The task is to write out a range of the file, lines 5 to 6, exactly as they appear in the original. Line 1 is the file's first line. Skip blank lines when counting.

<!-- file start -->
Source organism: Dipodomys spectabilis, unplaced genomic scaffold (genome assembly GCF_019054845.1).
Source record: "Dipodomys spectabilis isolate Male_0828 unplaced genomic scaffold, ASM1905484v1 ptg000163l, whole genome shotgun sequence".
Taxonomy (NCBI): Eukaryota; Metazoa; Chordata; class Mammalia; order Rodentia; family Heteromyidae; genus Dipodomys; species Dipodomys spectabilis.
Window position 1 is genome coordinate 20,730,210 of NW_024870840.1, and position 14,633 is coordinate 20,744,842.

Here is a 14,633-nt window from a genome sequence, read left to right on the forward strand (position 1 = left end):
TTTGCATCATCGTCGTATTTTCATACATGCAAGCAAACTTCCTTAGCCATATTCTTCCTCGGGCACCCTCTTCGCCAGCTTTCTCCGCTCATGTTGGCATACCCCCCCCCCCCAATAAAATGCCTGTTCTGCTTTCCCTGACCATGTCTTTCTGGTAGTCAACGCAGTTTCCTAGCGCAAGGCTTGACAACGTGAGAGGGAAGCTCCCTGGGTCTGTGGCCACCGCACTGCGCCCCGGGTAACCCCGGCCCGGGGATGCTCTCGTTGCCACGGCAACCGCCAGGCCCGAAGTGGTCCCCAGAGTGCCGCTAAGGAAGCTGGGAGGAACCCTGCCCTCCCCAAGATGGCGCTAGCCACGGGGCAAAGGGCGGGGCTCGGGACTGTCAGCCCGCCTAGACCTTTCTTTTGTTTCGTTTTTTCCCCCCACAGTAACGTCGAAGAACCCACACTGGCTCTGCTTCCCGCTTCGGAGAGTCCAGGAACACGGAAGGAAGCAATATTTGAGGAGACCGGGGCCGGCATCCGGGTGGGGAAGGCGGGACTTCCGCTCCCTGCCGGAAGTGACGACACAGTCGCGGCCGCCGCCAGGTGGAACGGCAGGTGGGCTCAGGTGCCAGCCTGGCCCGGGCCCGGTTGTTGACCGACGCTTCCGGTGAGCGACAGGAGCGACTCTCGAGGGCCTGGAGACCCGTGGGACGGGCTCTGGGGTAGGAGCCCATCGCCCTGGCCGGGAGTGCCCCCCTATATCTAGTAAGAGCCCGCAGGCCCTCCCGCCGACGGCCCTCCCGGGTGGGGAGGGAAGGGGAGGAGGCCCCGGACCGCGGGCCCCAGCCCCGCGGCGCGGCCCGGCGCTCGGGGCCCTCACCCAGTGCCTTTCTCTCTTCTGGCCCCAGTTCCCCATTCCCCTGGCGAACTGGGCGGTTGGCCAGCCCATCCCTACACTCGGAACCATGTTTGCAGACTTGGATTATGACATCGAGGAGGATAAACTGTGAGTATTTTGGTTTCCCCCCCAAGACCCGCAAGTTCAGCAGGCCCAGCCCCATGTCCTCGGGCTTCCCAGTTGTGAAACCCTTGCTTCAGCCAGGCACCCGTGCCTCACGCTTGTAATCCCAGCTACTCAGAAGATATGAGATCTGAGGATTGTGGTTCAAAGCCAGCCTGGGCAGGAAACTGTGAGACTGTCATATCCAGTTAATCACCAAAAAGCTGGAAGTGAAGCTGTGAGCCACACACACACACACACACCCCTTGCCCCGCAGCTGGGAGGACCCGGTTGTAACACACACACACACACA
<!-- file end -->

Here is a 14,633-nt window from a genome sequence, read left to right on the forward strand (position 1 = left end):
TTTGCATCATCGTCGTATTTTCATACATGCAAGCAAACTTCCTTAGCCATATTCTTCCTCGGGCACCCTCTTCGCCAGCTTTCTCCGCTCATGTTGGCATACCCCCCCCCCCCAATAAAATGCCTGTTCTGCTTTCCCTGACCATGTCTTTCTGGTAGTCAACGCAGTTTCCTAGCGCAAGGCTTGACAACGTGAGAGGGAAGCTCCCTGGGTCTGTGGCCACCGCACTGCGCCCCGGGTAACCCCGGCCCGGGGATGCTCTCGTTGCCACGGCAACCGCCAGGCCCGAAGTGGTCCCCAGAGTGCCGCTAAGGAAGCTGGGAGGAACCCTGCCCTCCCCAAGATGGCGCTAGCCACGGGGCAAAGGGCGGGGCTCGGGACTGTCAGCCCGCCTAGACCTTTCTTTTGTTTCGTTTTTTCCCCCCACAGTAACGTCGAAGAACCCACACTGGCTCTGCTTCCCGCTTCGGAGAGTCCAGGAACACGGAAGGAAGCAATATTTGAGGAGACCGGGGCCGGCATCCGGGTGGGGAAGGCGGGACTTCCGCTCCCTGCCGGAAGTGACGACACAGTCGCGGCCGCCGCCAGGTGGAACGGCAGGTGGGCTCAGGTGCCAGCCTGGCCCGGGCCCGGTTGTTGACCGACGCTTCCGGTGAGCGACAGGAGCGACTCTCGAGGGCCTGGAGACCCGTGGGACGGGCTCTGGGGTAGGAGCCCATCGCCCTGGCCGGGAGTGCCCCCCTATATCTAGTAAGAGCCCGCAGGCCCTCCCGCCGACGGCCCTCCCGGGTGGGGAGGGAAGGGGAGGAGGCCCCGGACCGCGGGCCCCAGCCCCGCGGCGCGGCCCGGCGCTCGGGGCCCTCACCCAGTGCCTTTCTCTCTTCTGGCCCCAGTTCCCCATTCCCCTGGCGAACTGGGCGGTTGGCCAGCCCATCCCTACACTCGGAACCATGTTTGCAGACTTGGATTATGACATCGAGGAGGATAAACTGTGAGTATTTTGGTTTCCCCCCCAAGACCCGCAAGTTCAGCAGGCCCAGCCCCATGTCCTCGGGCTTCCCAGTTGTGAAACCCTTGCTTCAGCCAGGCACCCGTGCCTCACGCTTGTAATCCCAGCTACTCAGAAGATATGAGATCTGAGGATTGTGGTTCAAAGCCAGCCTGGGCAGGAAACTGTGAGACTGTCATATCCAGTTAATCACCAAAAAGCTGGAAGTGAAGCTGTGAGCCACACACACACACACACACCCCTTGCCCCGCAGCTGGGAGGACCCGGTTGTAACACACACACACACACA